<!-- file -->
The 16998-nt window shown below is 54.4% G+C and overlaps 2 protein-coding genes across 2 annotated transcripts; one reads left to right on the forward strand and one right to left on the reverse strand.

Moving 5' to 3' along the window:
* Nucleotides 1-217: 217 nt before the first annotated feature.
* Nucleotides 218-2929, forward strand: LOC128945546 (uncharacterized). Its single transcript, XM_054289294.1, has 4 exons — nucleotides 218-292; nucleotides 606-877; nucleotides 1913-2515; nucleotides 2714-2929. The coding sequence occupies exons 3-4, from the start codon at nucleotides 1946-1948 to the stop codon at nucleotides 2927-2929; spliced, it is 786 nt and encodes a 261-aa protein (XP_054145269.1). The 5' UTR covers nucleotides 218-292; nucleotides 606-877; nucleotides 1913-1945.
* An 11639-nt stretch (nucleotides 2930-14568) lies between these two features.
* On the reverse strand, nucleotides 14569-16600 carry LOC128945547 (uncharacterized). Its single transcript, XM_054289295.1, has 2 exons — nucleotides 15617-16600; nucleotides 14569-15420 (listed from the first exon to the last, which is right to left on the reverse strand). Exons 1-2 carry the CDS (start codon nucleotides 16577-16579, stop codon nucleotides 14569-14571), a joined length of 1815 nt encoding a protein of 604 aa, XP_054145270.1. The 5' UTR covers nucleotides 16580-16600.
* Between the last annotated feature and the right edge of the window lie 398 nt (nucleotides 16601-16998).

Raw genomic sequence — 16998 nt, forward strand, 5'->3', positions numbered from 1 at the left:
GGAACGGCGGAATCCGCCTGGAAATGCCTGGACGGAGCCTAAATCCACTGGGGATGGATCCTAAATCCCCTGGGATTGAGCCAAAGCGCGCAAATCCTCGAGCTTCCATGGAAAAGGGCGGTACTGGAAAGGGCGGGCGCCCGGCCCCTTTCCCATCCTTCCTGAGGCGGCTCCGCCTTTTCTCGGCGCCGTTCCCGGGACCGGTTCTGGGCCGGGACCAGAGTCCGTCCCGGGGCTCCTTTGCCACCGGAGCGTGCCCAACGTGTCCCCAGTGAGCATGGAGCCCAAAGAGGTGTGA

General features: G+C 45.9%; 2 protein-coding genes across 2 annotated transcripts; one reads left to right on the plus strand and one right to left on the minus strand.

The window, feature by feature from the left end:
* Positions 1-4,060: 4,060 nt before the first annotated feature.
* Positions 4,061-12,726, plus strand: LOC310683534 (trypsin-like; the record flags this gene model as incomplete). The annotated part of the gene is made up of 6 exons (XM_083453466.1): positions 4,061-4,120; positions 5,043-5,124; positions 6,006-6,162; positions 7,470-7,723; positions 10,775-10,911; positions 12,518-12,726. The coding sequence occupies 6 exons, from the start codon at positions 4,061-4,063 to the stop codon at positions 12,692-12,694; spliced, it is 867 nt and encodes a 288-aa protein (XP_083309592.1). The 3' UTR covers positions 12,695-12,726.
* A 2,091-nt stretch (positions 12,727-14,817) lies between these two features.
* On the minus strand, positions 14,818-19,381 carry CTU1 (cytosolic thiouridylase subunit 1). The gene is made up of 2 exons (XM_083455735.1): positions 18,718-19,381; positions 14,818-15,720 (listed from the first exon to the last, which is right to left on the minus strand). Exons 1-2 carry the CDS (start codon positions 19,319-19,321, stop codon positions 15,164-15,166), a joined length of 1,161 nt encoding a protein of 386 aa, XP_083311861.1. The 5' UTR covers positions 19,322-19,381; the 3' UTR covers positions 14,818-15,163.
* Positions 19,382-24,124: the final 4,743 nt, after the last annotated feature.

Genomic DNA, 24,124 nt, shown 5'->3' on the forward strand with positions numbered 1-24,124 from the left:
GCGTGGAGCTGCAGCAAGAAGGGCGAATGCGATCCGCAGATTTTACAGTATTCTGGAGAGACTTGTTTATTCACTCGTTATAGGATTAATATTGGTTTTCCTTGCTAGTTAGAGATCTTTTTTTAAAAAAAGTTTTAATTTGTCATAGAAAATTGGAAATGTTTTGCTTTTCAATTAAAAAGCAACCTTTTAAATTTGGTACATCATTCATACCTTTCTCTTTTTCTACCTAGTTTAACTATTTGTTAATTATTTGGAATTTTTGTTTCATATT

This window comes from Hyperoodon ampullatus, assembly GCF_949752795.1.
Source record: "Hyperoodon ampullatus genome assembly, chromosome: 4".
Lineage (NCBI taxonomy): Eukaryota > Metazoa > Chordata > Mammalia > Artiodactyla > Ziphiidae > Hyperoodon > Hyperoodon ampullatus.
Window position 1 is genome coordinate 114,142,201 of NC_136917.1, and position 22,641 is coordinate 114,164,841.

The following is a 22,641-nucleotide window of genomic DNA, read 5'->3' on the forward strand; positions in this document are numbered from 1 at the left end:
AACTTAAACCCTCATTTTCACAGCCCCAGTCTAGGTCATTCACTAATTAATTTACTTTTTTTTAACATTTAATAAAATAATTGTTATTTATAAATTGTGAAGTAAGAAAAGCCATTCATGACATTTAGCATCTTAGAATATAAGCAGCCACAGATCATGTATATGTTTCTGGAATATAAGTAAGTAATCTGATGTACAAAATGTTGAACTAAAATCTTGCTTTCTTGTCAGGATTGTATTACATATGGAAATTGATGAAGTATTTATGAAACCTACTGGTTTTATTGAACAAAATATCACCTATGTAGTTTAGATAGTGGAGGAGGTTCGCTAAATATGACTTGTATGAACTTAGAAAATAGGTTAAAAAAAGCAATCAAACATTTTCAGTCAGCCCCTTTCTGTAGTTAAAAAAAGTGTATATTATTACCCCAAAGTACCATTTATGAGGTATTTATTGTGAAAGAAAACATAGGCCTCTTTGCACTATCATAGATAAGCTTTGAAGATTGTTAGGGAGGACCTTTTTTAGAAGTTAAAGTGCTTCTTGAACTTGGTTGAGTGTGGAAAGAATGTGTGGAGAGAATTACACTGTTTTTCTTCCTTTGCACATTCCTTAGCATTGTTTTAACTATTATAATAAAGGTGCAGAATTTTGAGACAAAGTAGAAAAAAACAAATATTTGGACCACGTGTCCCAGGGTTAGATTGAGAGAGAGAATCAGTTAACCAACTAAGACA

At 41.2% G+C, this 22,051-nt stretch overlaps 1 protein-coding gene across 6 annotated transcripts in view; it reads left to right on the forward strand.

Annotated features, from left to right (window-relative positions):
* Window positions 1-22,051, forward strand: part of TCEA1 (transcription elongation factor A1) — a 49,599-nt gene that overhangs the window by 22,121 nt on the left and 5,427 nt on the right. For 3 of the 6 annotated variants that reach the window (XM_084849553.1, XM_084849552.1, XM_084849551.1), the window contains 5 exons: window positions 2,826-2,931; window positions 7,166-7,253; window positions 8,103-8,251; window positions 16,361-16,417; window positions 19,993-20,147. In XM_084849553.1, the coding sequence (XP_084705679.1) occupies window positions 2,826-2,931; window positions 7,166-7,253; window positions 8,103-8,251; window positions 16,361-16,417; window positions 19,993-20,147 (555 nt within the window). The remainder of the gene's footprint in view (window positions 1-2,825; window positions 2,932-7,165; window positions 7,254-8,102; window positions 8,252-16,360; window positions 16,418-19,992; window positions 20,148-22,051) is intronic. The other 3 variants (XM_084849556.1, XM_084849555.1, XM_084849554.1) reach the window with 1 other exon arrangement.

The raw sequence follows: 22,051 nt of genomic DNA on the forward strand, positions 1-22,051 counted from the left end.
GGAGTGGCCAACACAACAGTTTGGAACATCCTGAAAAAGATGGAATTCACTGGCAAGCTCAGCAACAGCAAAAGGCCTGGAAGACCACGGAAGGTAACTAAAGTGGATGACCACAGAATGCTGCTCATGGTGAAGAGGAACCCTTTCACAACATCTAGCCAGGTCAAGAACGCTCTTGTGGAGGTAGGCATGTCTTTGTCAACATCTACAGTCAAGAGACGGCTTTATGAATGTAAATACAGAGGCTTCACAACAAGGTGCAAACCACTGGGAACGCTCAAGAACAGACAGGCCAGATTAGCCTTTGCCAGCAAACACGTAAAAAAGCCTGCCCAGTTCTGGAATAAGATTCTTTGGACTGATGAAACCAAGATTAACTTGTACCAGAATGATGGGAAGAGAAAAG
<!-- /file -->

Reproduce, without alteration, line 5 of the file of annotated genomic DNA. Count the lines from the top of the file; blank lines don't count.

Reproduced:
* An 11639-nt stretch (nucleotides 2930-14568) lies between these two features.